"[T]here's a big chunk of [today's] prison population that is involved in nonviolent crimes. And it is having a disabling effect on communities. You have entire populations that are rendered incapable of getting a legitimate job because of a prison record. And it gobbles up a huge amount of resources." --Barack Obama
"When one in every 31 Americans is under correctional supervision, it's clear that something is very wrong. The United States stands above all for freedom, and yet we have by far the highest rate of incarceration in the world." --Newt Gingrich
These statements were made in 2012 and 2013 by President Obama and former House Republican leader Newt Gingrich. While it's well-known that we incarcerate African-Americans at shockingly disproportionate rates, less well known is the disparate impact on the LGBT community. The recent case of CeCe McDonald has helped bring this discussion to the fore. The transgender and LGBT movements must make this issue a higher priority. The National Center for Transgender Equality (NCTE) hopes to make a contribution to these efforts with our new publication, "Standing with LGBT Prisoners: An Advocate's Guide to Ending Abuse and Combating Imprisonment."
A history of systemic bias, abuse, and profiling toward LGBT people by law enforcement has contributed to disproportionate contacts with the justice system. Moreover, while people may find themselves in jail or prison for many reasons, people who are poor are more likely to be imprisoned, and LGBT people are disproportionately poor. It's therefore not surprising to find that LGBT people are more likely to end up behind bars. While an estimated 4-8 percent of youth are LGBT, a major study found that as many as 13-15 percent of youth in detention are LGBT. According to the National Transgender Discrimination Survey, 16 percent of transgender adults have been in a prison or jail for some reason. This compares with 2.7 percent of all U.S. adults who studies say have been in prison during their lives, and 10.2 percent of all U.S. adults who have ever been under any kind of criminal justice supervision, including probation. Transgender people, especially the poor and trans people of color, report facing harassment, discriminatory arrests, and assault by police at alarming rates.
The Constitution guarantees that people deprived of their liberty must be provided with adequate food, shelter, safety, and medical care, yet these standards are rarely met. LGBT people are especially vulnerable to abuse and mistreatment. More than 200,000 youth and adults are sexually abused in prisons, jails, and juvenile detention facilities each year according to federal estimates. In the same federal survey, prisoners who identified as "non-heterosexual" were three times as likely to report sexual abuse. A study of California prisons found that transgender women in men's prisons were 13 times as likely to be sexually abused as other prisoners.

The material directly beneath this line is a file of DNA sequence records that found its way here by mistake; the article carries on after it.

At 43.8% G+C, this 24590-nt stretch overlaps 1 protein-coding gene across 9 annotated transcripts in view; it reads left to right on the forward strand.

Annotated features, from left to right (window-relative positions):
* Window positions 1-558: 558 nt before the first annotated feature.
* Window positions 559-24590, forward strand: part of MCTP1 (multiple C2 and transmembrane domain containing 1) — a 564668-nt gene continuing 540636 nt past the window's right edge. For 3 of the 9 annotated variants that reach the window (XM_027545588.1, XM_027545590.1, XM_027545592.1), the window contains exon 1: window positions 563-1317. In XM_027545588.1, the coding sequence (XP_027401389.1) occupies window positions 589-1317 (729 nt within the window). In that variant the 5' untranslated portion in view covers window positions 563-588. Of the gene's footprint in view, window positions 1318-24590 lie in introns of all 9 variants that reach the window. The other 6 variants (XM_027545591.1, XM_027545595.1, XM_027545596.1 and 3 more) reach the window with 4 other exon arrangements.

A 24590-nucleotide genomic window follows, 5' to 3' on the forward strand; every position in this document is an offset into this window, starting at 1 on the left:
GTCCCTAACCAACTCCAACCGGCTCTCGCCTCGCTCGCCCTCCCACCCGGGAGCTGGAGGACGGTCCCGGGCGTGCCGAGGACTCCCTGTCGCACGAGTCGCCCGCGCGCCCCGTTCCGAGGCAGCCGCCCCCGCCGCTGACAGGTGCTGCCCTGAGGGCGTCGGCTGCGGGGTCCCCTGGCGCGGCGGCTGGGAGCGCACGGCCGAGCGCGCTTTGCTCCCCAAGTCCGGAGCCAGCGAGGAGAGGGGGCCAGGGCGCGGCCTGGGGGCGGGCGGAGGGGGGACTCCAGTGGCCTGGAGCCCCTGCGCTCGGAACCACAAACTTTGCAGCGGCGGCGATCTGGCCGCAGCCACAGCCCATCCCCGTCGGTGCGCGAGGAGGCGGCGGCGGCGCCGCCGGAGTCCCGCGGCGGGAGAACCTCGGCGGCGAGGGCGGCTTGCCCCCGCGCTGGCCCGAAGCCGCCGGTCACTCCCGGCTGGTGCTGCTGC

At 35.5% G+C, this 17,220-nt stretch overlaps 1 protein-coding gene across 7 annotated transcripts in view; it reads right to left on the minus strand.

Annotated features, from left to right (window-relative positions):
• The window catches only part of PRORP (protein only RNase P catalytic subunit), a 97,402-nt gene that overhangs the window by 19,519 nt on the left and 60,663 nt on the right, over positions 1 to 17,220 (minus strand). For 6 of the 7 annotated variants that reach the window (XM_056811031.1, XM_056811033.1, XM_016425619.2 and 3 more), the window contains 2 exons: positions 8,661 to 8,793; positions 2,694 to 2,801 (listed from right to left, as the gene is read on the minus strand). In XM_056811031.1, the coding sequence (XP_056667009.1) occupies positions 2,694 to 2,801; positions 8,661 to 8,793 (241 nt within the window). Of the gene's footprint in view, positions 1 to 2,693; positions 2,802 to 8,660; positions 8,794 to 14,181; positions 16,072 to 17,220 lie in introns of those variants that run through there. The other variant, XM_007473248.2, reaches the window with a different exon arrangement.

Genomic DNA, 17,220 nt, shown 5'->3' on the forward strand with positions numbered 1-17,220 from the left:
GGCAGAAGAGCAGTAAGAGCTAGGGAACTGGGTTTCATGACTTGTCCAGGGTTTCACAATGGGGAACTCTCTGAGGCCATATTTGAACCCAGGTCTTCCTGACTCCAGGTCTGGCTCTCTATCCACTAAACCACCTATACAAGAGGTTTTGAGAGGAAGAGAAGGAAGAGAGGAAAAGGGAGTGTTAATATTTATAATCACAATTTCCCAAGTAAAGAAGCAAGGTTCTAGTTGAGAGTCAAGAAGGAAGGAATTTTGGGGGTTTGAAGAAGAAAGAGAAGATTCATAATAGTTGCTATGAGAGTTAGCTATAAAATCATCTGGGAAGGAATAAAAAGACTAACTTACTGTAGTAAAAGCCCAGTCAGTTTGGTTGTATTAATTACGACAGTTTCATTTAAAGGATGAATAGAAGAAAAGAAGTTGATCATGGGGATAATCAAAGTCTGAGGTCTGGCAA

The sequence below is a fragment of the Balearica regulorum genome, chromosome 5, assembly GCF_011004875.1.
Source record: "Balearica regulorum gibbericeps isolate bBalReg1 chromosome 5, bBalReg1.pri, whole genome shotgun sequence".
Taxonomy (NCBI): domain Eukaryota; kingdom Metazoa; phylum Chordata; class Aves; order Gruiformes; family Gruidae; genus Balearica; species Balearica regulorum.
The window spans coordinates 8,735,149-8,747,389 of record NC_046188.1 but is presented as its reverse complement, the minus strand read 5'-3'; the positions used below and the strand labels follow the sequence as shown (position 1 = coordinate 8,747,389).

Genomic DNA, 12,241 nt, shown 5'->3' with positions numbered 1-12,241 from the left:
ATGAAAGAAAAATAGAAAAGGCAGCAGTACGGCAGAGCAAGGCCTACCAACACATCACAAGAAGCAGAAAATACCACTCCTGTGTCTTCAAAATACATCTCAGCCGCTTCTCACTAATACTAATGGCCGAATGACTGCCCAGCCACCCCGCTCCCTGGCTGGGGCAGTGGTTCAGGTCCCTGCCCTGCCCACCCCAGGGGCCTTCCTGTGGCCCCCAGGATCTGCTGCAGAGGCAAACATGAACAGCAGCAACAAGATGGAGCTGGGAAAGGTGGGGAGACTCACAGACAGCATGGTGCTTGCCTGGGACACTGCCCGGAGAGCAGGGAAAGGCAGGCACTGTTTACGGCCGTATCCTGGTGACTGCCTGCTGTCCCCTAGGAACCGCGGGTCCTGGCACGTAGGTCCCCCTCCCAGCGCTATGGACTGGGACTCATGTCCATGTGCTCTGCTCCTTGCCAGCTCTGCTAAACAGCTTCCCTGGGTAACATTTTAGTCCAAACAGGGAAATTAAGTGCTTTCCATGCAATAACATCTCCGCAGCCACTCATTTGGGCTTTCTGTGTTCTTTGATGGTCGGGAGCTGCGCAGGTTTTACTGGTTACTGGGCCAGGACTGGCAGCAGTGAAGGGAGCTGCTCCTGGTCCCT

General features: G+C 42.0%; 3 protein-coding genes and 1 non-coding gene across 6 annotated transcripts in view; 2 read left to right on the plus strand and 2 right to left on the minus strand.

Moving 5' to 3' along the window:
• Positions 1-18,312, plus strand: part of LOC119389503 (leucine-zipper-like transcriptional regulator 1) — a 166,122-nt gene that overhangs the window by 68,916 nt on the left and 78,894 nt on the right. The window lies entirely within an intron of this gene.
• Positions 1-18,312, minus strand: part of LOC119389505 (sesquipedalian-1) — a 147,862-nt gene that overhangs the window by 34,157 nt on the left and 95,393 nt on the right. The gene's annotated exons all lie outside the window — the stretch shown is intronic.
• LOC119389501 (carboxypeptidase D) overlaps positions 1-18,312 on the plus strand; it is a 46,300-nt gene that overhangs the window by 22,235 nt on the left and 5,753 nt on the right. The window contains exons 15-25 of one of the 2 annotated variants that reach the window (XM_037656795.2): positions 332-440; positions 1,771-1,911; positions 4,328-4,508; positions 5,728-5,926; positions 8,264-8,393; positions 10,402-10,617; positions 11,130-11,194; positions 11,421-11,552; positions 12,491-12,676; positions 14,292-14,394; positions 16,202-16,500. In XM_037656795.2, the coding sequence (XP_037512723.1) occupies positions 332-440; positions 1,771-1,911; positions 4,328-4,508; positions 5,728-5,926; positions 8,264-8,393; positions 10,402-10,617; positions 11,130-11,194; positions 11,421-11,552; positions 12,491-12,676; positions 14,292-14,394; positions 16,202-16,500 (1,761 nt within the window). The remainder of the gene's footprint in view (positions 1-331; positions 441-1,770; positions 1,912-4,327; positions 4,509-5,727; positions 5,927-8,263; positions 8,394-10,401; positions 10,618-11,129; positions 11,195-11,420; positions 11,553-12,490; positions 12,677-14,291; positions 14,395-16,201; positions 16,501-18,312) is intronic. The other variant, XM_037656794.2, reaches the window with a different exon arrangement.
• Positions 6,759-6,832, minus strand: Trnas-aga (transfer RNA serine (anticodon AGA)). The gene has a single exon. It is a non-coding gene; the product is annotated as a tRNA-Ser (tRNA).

LGBT people often face constant humiliation and degradation from staff and prisoners alike. Staff may blame them for their own victimization, claiming they are "flaunting themselves," and refusing to take reports of abuse seriously. If their vulnerability is recognized at all, it may be by placing them in indefinite solitary confinement, with little or no activity or human contact -- conditions that medical experts have found to amount to torture.
Transgender and gender nonconforming people can face additional forms of mistreatment. Most jails still routinely house transgender women with men, a virtual invitation for abuse. Trans men and women alike face constant denial of their identity, including denial of appropriate undergarments to punishing them for their hair length of beard growth. In addition, some facilities still place decisions about healthcare for transgender people in the hands of administrators rather than doctors, in defiance of court rulings and accepted medical standards.
Fortunately, advocates across the country are working to change this. New national standards intended to prevent abuse behind bars, published by the U.S. Justice Department in 2012, include key protections for LGBT prisoners, including directing that trans people be considered for housing based on their gender identity. Jails from Maine to Texas are beginning to implement these standards, and courts are increasingly ruling in favor of LGBT prisoners' rights to safety and adequate care.
At the same time, LGBT activists are joining with racial justice, faith, disability, and other groups to demand alternatives to America's addiction to incarceration. Efforts are also underway at the local and national levels to end police profiling based on race, religion, and LGBT status. Driven as much by fiscal pressure as moral clarity, politicians of both parties are pressing for reforms to sentencing, drug laws, probation, parole, and other laws at the state and federal levels, leading prison populations to edge downward since 2010 for the first time in four decades.
But there is clearly much, much farther to go.
Combating mass incarceration and abuse behind bars belongs much higher on the LGBT movement agenda. We can only move forward as a movement if more people prioritize this work, and we hope NCTE's new guide can help energize and inform that work. The trans and LGBT movements are filled with amazing people and we know that working together with our allies, we can make the world a more just place.